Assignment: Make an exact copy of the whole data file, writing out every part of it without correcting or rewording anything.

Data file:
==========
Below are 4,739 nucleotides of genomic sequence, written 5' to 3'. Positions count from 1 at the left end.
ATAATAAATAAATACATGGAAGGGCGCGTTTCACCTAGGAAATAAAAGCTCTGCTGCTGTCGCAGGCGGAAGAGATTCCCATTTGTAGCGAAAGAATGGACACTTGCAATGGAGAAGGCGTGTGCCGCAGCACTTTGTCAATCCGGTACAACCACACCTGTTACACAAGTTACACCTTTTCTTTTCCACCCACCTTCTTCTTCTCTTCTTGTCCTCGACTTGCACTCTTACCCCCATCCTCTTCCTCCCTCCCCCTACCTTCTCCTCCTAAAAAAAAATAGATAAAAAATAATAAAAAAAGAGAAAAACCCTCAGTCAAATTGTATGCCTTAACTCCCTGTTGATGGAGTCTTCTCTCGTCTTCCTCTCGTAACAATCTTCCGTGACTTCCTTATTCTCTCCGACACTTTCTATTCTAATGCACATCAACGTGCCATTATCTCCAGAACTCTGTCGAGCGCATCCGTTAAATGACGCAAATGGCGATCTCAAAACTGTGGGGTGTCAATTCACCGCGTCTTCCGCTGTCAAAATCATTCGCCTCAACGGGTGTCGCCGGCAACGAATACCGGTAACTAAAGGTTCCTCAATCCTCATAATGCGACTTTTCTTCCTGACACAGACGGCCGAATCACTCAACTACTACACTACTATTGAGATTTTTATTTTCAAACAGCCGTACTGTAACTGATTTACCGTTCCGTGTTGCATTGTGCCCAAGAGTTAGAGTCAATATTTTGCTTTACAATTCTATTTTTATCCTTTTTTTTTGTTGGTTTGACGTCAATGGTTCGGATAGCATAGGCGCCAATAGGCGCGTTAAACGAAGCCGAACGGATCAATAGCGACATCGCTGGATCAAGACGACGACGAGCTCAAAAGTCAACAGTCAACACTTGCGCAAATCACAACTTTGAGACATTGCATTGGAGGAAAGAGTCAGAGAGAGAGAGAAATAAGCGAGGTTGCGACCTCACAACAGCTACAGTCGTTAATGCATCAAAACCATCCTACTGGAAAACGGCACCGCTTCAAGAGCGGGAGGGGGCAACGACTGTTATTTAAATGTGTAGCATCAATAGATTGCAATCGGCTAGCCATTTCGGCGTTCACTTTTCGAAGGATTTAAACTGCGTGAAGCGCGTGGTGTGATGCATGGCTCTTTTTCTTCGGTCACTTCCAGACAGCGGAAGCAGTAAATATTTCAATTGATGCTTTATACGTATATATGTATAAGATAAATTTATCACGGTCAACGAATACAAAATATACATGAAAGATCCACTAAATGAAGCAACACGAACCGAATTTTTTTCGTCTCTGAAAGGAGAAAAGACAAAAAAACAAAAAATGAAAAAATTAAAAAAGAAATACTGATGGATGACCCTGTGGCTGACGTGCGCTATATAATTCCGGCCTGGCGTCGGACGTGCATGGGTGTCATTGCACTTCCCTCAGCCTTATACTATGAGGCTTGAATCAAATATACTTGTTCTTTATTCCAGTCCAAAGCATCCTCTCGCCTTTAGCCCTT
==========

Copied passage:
Below are 4,739 nucleotides of genomic sequence, written 5' to 3'. Positions count from 1 at the left end.
ATAATAAATAAATACATGGAAGGGCGCGTTTCACCTAGGAAATAAAAGCTCTGCTGCTGTCGCAGGCGGAAGAGATTCCCATTTGTAGCGAAAGAATGGACACTTGCAATGGAGAAGGCGTGTGCCGCAGCACTTTGTCAATCCGGTACAACCACACCTGTTACACAAGTTACACCTTTTCTTTTCCACCCACCTTCTTCTTCTCTTCTTGTCCTCGACTTGCACTCTTACCCCCATCCTCTTCCTCCCTCCCCCTACCTTCTCCTCCTAAAAAAAAATAGATAAAAAATAATAAAAAAAGAGAAAAACCCTCAGTCAAATTGTATGCCTTAACTCCCTGTTGATGGAGTCTTCTCTCGTCTTCCTCTCGTAACAATCTTCCGTGACTTCCTTATTCTCTCCGACACTTTCTATTCTAATGCACATCAACGTGCCATTATCTCCAGAACTCTGTCGAGCGCATCCGTTAAATGACGCAAATGGCGATCTCAAAACTGTGGGGTGTCAATTCACCGCGTCTTCCGCTGTCAAAATCATTCGCCTCAACGGGTGTCGCCGGCAACGAATACCGGTAACTAAAGGTTCCTCAATCCTCATAATGCGACTTTTCTTCCTGACACAGACGGCCGAATCACTCAACTACTACACTACTATTGAGATTTTTATTTTCAAACAGCCGTACTGTAACTGATTTACCGTTCCGTGTTGCATTGTGCCCAAGAGTTAGAGTCAATATTTTGCTTTACAATTCTATTTTTATCCTTTTTTTTTGTTGGTTTGACGTCAATGGTTCGGATAGCATAGGCGCCAATAGGCGCGTTAAACGAAGCCGAACGGATCAATAGCGACATCGCTGGATCAAGACGACGACGAGCTCAAAAGTCAACAGTCAACACTTGCGCAAATCACAACTTTGAGACATTGCATTGGAGGAAAGAGTCAGAGAGAGAGAGAAATAAGCGAGGTTGCGACCTCACAACAGCTACAGTCGTTAATGCATCAAAACCATCCTACTGGAAAACGGCACCGCTTCAAGAGCGGGAGGGGGCAACGACTGTTATTTAAATGTGTAGCATCAATAGATTGCAATCGGCTAGCCATTTCGGCGTTCACTTTTCGAAGGATTTAAACTGCGTGAAGCGCGTGGTGTGATGCATGGCTCTTTTTCTTCGGTCACTTCCAGACAGCGGAAGCAGTAAATATTTCAATTGATGCTTTATACGTATATATGTATAAGATAAATTTATCACGGTCAACGAATACAAAATATACATGAAAGATCCACTAAATGAAGCAACACGAACCGAATTTTTTTCGTCTCTGAAAGGAGAAAAGACAAAAAAACAAAAAATGAAAAAATTAAAAAAGAAATACTGATGGATGACCCTGTGGCTGACGTGCGCTATATAATTCCGGCCTGGCGTCGGACGTGCATGGGTGTCATTGCACTTCCCTCAGCCTTATACTATGAGGCTTGAATCAAATATACTTGTTCTTTATTCCAGTCCAAAGCATCCTCTCGCCTTTAGCCCTT